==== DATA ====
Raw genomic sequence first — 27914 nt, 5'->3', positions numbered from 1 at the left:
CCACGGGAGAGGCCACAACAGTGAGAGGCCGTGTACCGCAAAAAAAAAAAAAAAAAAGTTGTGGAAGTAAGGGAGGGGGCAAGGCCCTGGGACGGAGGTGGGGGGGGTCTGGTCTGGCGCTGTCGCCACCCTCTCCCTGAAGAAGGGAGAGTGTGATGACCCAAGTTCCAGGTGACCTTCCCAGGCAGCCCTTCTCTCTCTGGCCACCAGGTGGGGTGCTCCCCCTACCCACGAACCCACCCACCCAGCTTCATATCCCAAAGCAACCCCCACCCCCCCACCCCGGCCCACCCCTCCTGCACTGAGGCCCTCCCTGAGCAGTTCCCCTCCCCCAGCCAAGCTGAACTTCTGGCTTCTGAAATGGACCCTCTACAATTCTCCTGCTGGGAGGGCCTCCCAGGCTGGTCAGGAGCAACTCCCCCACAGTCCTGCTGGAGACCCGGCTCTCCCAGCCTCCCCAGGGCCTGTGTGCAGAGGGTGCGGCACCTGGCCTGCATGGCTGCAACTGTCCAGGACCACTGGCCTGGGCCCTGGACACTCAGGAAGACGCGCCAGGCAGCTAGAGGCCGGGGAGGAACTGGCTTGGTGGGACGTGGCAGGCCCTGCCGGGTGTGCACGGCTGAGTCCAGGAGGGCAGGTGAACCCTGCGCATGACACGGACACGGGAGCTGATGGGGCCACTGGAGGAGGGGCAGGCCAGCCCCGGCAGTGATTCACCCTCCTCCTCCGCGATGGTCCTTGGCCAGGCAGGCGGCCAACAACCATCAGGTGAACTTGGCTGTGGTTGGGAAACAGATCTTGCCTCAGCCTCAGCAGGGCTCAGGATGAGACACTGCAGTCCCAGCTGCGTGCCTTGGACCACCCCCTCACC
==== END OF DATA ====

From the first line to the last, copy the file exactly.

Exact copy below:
Raw genomic sequence first — 27914 nt, 5'->3', positions numbered from 1 at the left:
CCACGGGAGAGGCCACAACAGTGAGAGGCCGTGTACCGCAAAAAAAAAAAAAAAAAAGTTGTGGAAGTAAGGGAGGGGGCAAGGCCCTGGGACGGAGGTGGGGGGGGTCTGGTCTGGCGCTGTCGCCACCCTCTCCCTGAAGAAGGGAGAGTGTGATGACCCAAGTTCCAGGTGACCTTCCCAGGCAGCCCTTCTCTCTCTGGCCACCAGGTGGGGTGCTCCCCCTACCCACGAACCCACCCACCCAGCTTCATATCCCAAAGCAACCCCCACCCCCCCACCCCGGCCCACCCCTCCTGCACTGAGGCCCTCCCTGAGCAGTTCCCCTCCCCCAGCCAAGCTGAACTTCTGGCTTCTGAAATGGACCCTCTACAATTCTCCTGCTGGGAGGGCCTCCCAGGCTGGTCAGGAGCAACTCCCCCACAGTCCTGCTGGAGACCCGGCTCTCCCAGCCTCCCCAGGGCCTGTGTGCAGAGGGTGCGGCACCTGGCCTGCATGGCTGCAACTGTCCAGGACCACTGGCCTGGGCCCTGGACACTCAGGAAGACGCGCCAGGCAGCTAGAGGCCGGGGAGGAACTGGCTTGGTGGGACGTGGCAGGCCCTGCCGGGTGTGCACGGCTGAGTCCAGGAGGGCAGGTGAACCCTGCGCATGACACGGACACGGGAGCTGATGGGGCCACTGGAGGAGGGGCAGGCCAGCCCCGGCAGTGATTCACCCTCCTCCTCCGCGATGGTCCTTGGCCAGGCAGGCGGCCAACAACCATCAGGTGAACTTGGCTGTGGTTGGGAAACAGATCTTGCCTCAGCCTCAGCAGGGCTCAGGATGAGACACTGCAGTCCCAGCTGCGTGCCTTGGACCACCCCCTCACC